07 June, 2019
The Government yesterday issued a consultation on its proposed changes for building safety for high rise buildings following the Hackitt Review. Please click here to view the proposed changes. The proposals are intended to improve safety and minimise the risk of fire in high rise buildings by:
- setting clearer responsibilities for those building or managing these buildings
- giving residents a stronger voice and better information
- greater oversight by a regulator
- tougher enforcement when things go wrong
If the Government proposals come to fruition in the form outlined in the consultation document, it will have a significant impact on our registered provider clients who are developing and/or own such buildings, not least in terms of increased cost and extra work both during the development and construction of new high rise developments, but also in maintaining them.
The proposed new requirements will apply to buildings that are lived in by multiple households and are 18 metres high (6 storeys) or more and include:
- duty holders to looking after high rise buildings at all stages - from when they are being designed and built to when people are living in them. Those duty holders are to be legally responsible for ensuring the building is designed and built to be safe for its residents
- during construction, five duty holders (client, principal designer, principal contractor, designer and contractor) will be responsible for the safety of a building when it is being designed and built, including ensuring that building regulations are complied with at 3 "gateway" points: when applying for planning permission; before starting construction; and before residents move in
- post construction, an 'accountable person' is to look after higher risk buildings once people have moved in. The aim is for relevant safety information to be held digitally throughout the lifecycle of the building to support changes to the building and incident management. This responsibility will sit with the owner and can't be delegated, although a building safety manager can be appointed to carry out the day to day work.
- rights for residents to safety information about their building so that residents understand the fire protection in place to keep the building safe, and to have their views or concerns about the safety of their building heard and taken account of with building owners needing to have a resident engagement strategy in place
- effective oversight by a new building safety regulator with mandatory reporting to the regulator by duty holders on fire and structural issues and handling of residents reporting of urgent safety concerns. This regulator will be responsible for making sure the new regulations are complied with and that those responsible for buildings have the right skills and knowledge for the job. It will also have oversight of building safety across England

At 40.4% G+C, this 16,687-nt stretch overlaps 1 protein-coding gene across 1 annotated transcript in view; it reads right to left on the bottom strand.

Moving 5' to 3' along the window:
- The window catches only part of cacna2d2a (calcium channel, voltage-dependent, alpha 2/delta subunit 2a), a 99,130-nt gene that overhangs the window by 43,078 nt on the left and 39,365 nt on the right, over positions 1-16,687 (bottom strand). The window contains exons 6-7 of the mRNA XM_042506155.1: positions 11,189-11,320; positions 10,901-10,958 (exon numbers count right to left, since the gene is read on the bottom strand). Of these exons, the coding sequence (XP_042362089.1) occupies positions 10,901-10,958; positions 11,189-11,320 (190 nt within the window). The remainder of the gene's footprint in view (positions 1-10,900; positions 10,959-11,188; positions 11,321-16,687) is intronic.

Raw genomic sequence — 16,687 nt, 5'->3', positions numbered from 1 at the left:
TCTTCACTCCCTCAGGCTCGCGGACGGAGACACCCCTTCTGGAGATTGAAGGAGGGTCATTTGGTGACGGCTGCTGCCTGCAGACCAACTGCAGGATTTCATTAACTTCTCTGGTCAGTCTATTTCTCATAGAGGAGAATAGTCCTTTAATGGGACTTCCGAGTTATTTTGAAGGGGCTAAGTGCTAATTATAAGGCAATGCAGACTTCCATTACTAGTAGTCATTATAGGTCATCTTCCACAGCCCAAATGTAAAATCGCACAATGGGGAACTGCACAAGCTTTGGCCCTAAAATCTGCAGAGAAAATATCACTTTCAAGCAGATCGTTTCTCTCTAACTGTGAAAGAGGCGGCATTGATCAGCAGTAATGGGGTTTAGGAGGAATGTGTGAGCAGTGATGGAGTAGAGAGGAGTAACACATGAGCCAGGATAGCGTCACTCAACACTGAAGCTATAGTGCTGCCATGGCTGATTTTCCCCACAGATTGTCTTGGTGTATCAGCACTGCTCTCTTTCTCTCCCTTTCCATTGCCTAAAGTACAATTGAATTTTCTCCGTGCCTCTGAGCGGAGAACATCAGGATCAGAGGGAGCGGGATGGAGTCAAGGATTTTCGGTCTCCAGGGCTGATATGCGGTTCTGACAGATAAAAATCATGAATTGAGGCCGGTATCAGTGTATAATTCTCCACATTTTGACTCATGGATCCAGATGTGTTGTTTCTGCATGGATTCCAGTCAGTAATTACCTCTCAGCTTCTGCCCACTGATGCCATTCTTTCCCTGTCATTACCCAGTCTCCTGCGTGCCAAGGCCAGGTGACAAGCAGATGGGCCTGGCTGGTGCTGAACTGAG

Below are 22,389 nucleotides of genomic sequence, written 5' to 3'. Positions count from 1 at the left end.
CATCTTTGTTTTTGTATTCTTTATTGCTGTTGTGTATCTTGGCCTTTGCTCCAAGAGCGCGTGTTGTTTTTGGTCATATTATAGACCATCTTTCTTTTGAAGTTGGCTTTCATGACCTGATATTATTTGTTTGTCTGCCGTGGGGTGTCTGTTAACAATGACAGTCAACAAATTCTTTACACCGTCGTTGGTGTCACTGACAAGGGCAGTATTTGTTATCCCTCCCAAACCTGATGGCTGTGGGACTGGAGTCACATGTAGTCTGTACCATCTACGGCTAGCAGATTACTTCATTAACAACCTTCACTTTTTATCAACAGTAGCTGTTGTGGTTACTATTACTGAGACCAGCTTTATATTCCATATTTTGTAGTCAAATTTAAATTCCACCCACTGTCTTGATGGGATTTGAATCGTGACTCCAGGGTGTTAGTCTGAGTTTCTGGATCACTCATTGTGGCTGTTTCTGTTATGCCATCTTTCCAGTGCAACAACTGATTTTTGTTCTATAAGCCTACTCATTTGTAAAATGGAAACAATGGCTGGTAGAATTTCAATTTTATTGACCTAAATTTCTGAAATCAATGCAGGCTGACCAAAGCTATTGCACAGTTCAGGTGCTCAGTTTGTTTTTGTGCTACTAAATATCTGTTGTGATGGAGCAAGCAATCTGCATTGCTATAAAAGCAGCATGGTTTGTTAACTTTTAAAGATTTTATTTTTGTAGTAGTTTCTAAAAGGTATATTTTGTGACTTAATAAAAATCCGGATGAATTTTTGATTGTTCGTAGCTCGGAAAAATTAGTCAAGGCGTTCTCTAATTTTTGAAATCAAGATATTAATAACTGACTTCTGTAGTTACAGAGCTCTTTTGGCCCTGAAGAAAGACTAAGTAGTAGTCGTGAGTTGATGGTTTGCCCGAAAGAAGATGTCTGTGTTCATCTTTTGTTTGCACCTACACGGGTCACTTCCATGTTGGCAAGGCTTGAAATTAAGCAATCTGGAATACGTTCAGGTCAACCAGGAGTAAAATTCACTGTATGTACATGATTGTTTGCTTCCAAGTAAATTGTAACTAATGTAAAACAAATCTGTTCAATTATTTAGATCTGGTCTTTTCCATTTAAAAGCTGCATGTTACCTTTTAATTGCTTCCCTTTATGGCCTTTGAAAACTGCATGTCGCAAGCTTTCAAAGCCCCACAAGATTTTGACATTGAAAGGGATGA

- strengthening of the regulation of construction products
- sanctions to punish those who don't comply such as criminal offences and penalties such as fines
The obligation under the Governance and Financial Viability Standard requiring registered providers to comply with all law, will include compliance with any law ultimately brought in by the Government following consultation on its proposed policy changes. It will also mean that registered providers will have to engage with another regulatory body. As a key risk for those who already own high rise buildings and those who are planning the development of such buildings, it would be advisable to include this on your risk register as an emerging risk and bring this to your board's attention, as well as your development and asset management teams.
Alongside the consultation, the Government has issued a call for evidence on the Regulatory Reform (Fire Safety Order) 2005 which comprises the current law on fire safety. Views are sought on the current effectiveness and application of the Fire Safety Order to provide a regulatory framework for the ongoing management of fire safety in non-domestic premises and the common parts of multi-occupied residential buildings.
We will be submitting a response to the consultation but given the importance for our registered provider clients, we would encourage you to engage with the consultation and help to shape the future regulation of high rise buildings. Responses are to be submitted online by 31 July.
For more information contact Daniel Milnes in our Commercial department
via email or phone on 01254 222313.
Alternatively send any question through to Forbes Solicitors via our online Contact Form.